However, we have not been idle in other areas of the group. In our food activities we have strengthened our yeast business by expanding capacity and by acquisition. The addition of the Patak’s brand and assets to our UK grocery businesses was very important. Linking its excellent reputation in Indian cuisine with our existing Blue Dragon brand to form our ‘World Foods’ business gives a strong position in this growing market. We have also continued to invest in maintaining and enhancing the quality of our plants worldwide.

In talking about the growth of our businesses I will finish with a few words about Primark. You will remember that a step change in Primark’s scale began a little over two years ago with the purchase of the Littlewoods chain. With other new sites, the programme of refitting and opening stores was a major challenge. It has been completed on time and on budget. Primark in the UK now trades from almost double the space of two years ago. Some of the openings were so successful that they received national media coverage. As a consequence, Primark is now reckoned to be the second largest clothing retailer in the UK by volume and the largest by turnover in the important ‘value’ sector. Primark is a major force across the UK. I am glad to say that there is still scope to expand our coverage.

While so much attention has been on the UK expansion, I am delighted that growth elsewhere has been strong. In Eire, results for Penneys have been outstanding and a considerable programme of increasing space is in train. Last month two new Primark stores opened in Spain. Their early results, together with those of the two stores opened in 2006, are very encouraging. Further stores are scheduled to open in Spain in the next couple of years, by which time Primark will have a sizeable presence in this important market.

Listening to me talk about the major investment of recent years, shareholders are entitled to ask whether we can continue to make the necessary level of investment to support and grow our businesses. The answer is a confident ‘Yes’. The group is lightly borrowed for one of its size; cash flow is strong. There is ample capacity to continue to back our businesses with substantial investment where appropriate; and, very importantly, well within the bounds of prudent financing.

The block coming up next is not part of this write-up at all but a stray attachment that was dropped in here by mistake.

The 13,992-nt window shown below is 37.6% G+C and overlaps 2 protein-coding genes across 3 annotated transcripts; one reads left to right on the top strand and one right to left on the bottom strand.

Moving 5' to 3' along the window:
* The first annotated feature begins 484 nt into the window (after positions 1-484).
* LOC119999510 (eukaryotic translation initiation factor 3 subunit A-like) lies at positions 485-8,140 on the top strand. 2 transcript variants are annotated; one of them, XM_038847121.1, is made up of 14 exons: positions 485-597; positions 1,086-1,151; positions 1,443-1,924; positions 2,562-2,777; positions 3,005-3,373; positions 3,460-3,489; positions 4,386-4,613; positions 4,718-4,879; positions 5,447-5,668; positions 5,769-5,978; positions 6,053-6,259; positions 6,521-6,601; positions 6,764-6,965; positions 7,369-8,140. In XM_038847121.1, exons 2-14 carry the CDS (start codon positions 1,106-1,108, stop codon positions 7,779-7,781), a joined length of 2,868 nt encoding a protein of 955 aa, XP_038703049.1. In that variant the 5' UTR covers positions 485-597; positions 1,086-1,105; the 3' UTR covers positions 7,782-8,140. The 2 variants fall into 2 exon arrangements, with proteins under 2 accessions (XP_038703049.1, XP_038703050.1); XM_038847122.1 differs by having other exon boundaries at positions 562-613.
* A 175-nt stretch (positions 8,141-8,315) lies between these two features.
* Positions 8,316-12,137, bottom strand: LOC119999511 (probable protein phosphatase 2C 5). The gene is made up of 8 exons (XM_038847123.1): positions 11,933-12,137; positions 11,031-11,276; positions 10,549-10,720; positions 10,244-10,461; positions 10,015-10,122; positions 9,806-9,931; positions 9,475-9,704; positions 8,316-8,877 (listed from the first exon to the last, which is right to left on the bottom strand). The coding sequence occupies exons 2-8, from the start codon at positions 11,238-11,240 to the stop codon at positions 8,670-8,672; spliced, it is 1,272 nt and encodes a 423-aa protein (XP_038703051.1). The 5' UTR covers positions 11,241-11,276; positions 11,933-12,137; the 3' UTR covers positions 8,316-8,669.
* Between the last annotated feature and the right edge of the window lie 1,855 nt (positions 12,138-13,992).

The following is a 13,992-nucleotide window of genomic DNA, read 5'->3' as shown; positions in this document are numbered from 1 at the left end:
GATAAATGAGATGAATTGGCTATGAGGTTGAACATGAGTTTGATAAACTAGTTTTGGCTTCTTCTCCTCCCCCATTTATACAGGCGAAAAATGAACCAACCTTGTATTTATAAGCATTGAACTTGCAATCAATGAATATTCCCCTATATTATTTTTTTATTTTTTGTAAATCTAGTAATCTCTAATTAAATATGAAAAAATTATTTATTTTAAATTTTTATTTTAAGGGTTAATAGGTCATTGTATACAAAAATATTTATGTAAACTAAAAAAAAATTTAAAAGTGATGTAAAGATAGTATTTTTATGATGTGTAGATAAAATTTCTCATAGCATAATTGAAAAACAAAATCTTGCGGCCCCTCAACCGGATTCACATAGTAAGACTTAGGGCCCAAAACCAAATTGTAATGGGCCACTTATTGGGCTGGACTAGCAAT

The annual report shows that 85,000 people now work in the ABF group. I am conscious that work has a major influence on every employee’s life. As an employer, the group frequently contributes beyond the contents of the pay packet. In many parts of Southern Africa and China for example, the business is the focal point for the community and also provides services such as health, education and housing. Across our businesses much effort goes into training and development.

I am also aware of the demands our diverse group places on many employees in terms of travel and exposure to different cultures and working practices. The success with which people rise to these challenges is always impressive. I am grateful to all our employees for the contribution they have made to the group’s development.

Now let me comment on current year trading. The continued development of the group’s businesses and the investments we have made will result in further progress in 2008. I said in my statement in the annual report that reform of the European Union sugar regime will again have a large negative effect on profit in the coming year. Although there is a greater degree of uncertainty than normal about general economic conditions, including volatility in some commodity prices and currencies, we expect that profits in the rest of the group will show good progress. Trading so far in the current year has been fully up to our expectations.

Beyond the current year we expect the revised shape of the EU sugar regime to bring stability to the European market and the prospect of some profit recovery. The major capital investment of recent years will support the prospects for longer term growth in all our businesses.

For further information please contact:

Associated British Foods plc
John Bason, Finance Director
Tel: +44 (0)20 7399 6500
Geoff Lancaster, Head of External Affairs
Tel: +44 (0)7860 562 659

Citigate Dewe Rogerson
Jonathan Clare, Chris Barrie, Hannah Seward
Tel: +44 (0)20 7638 9571